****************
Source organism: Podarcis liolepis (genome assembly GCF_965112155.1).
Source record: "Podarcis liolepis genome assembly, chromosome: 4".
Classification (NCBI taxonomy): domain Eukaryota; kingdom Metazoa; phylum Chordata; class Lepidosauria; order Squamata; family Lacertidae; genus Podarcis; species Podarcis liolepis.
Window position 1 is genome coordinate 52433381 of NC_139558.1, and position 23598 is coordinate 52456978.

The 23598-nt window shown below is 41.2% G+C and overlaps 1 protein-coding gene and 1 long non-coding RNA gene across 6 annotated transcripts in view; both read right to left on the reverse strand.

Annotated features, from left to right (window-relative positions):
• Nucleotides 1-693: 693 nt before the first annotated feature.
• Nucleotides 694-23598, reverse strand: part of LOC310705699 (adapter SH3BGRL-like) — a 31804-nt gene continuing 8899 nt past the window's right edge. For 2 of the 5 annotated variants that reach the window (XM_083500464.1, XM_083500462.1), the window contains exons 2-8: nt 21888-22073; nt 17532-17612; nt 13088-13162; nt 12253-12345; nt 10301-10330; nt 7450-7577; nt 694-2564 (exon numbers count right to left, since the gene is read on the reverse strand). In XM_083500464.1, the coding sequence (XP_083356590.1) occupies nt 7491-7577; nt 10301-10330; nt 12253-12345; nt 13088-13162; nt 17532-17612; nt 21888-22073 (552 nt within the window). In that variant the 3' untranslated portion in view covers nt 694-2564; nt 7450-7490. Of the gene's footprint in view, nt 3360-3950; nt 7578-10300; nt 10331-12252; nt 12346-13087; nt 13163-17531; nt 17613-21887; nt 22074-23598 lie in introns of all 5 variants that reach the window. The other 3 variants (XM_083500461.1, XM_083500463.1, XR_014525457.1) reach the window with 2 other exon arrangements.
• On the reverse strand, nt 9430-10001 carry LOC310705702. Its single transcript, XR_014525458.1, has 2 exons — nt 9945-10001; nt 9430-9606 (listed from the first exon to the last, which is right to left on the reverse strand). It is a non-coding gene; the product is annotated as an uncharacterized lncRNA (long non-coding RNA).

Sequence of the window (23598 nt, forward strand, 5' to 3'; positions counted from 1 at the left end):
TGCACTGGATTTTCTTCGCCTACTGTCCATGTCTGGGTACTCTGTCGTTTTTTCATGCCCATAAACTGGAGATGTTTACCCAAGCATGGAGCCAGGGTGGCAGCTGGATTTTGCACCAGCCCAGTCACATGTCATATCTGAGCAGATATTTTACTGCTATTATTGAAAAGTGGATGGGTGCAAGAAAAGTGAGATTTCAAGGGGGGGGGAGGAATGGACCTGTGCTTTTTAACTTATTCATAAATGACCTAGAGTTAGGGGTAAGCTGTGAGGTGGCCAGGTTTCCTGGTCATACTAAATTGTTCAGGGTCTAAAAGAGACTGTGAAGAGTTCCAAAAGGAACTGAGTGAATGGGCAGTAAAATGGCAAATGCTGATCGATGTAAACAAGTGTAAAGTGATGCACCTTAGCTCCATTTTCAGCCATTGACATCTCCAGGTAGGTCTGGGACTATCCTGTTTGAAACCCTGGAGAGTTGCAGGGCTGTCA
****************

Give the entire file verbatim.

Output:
Source organism: Podarcis liolepis (genome assembly GCF_965112155.1).
Source record: "Podarcis liolepis genome assembly, chromosome: 4".
Classification (NCBI taxonomy): domain Eukaryota; kingdom Metazoa; phylum Chordata; class Lepidosauria; order Squamata; family Lacertidae; genus Podarcis; species Podarcis liolepis.
Window position 1 is genome coordinate 52433381 of NC_139558.1, and position 23598 is coordinate 52456978.

The 23598-nt window shown below is 41.2% G+C and overlaps 1 protein-coding gene and 1 long non-coding RNA gene across 6 annotated transcripts in view; both read right to left on the reverse strand.

Annotated features, from left to right (window-relative positions):
• Nucleotides 1-693: 693 nt before the first annotated feature.
• Nucleotides 694-23598, reverse strand: part of LOC310705699 (adapter SH3BGRL-like) — a 31804-nt gene continuing 8899 nt past the window's right edge. For 2 of the 5 annotated variants that reach the window (XM_083500464.1, XM_083500462.1), the window contains exons 2-8: nt 21888-22073; nt 17532-17612; nt 13088-13162; nt 12253-12345; nt 10301-10330; nt 7450-7577; nt 694-2564 (exon numbers count right to left, since the gene is read on the reverse strand). In XM_083500464.1, the coding sequence (XP_083356590.1) occupies nt 7491-7577; nt 10301-10330; nt 12253-12345; nt 13088-13162; nt 17532-17612; nt 21888-22073 (552 nt within the window). In that variant the 3' untranslated portion in view covers nt 694-2564; nt 7450-7490. Of the gene's footprint in view, nt 3360-3950; nt 7578-10300; nt 10331-12252; nt 12346-13087; nt 13163-17531; nt 17613-21887; nt 22074-23598 lie in introns of all 5 variants that reach the window. The other 3 variants (XM_083500461.1, XM_083500463.1, XR_014525457.1) reach the window with 2 other exon arrangements.
• On the reverse strand, nt 9430-10001 carry LOC310705702. Its single transcript, XR_014525458.1, has 2 exons — nt 9945-10001; nt 9430-9606 (listed from the first exon to the last, which is right to left on the reverse strand). It is a non-coding gene; the product is annotated as an uncharacterized lncRNA (long non-coding RNA).

Sequence of the window (23598 nt, forward strand, 5' to 3'; positions counted from 1 at the left end):
TGCACTGGATTTTCTTCGCCTACTGTCCATGTCTGGGTACTCTGTCGTTTTTTCATGCCCATAAACTGGAGATGTTTACCCAAGCATGGAGCCAGGGTGGCAGCTGGATTTTGCACCAGCCCAGTCACATGTCATATCTGAGCAGATATTTTACTGCTATTATTGAAAAGTGGATGGGTGCAAGAAAAGTGAGATTTCAAGGGGGGGGGAGGAATGGACCTGTGCTTTTTAACTTATTCATAAATGACCTAGAGTTAGGGGTAAGCTGTGAGGTGGCCAGGTTTCCTGGTCATACTAAATTGTTCAGGGTCTAAAAGAGACTGTGAAGAGTTCCAAAAGGAACTGAGTGAATGGGCAGTAAAATGGCAAATGCTGATCGATGTAAACAAGTGTAAAGTGATGCACCTTAGCTCCATTTTCAGCCATTGACATCTCCAGGTAGGTCTGGGACTATCCTGTTTGAAACCCTGGAGAGTTGCAGGGCTGTCA